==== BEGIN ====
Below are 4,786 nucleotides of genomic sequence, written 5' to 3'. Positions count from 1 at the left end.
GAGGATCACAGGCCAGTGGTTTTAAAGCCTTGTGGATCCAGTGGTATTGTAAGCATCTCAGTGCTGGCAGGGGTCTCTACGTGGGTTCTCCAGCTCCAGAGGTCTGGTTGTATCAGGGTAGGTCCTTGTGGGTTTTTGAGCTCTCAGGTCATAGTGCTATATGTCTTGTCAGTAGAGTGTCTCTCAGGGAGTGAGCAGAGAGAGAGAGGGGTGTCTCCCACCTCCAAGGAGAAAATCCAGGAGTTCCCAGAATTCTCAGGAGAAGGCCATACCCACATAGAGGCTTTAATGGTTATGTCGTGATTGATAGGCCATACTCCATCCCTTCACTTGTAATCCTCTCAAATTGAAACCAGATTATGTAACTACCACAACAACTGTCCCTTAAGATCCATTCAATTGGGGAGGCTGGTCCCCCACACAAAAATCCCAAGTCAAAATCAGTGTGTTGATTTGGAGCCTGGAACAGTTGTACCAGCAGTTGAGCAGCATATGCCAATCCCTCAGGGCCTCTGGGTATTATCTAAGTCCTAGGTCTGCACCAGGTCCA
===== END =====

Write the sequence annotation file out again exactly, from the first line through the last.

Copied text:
Below are 4,786 nucleotides of genomic sequence, written 5' to 3'. Positions count from 1 at the left end.
GAGGATCACAGGCCAGTGGTTTTAAAGCCTTGTGGATCCAGTGGTATTGTAAGCATCTCAGTGCTGGCAGGGGTCTCTACGTGGGTTCTCCAGCTCCAGAGGTCTGGTTGTATCAGGGTAGGTCCTTGTGGGTTTTTGAGCTCTCAGGTCATAGTGCTATATGTCTTGTCAGTAGAGTGTCTCTCAGGGAGTGAGCAGAGAGAGAGAGGGGTGTCTCCCACCTCCAAGGAGAAAATCCAGGAGTTCCCAGAATTCTCAGGAGAAGGCCATACCCACATAGAGGCTTTAATGGTTATGTCGTGATTGATAGGCCATACTCCATCCCTTCACTTGTAATCCTCTCAAATTGAAACCAGATTATGTAACTACCACAACAACTGTCCCTTAAGATCCATTCAATTGGGGAGGCTGGTCCCCCACACAAAAATCCCAAGTCAAAATCAGTGTGTTGATTTGGAGCCTGGAACAGTTGTACCAGCAGTTGAGCAGCATATGCCAATCCCTCAGGGCCTCTGGGTATTATCTAAGTCCTAGGTCTGCACCAGGTCCA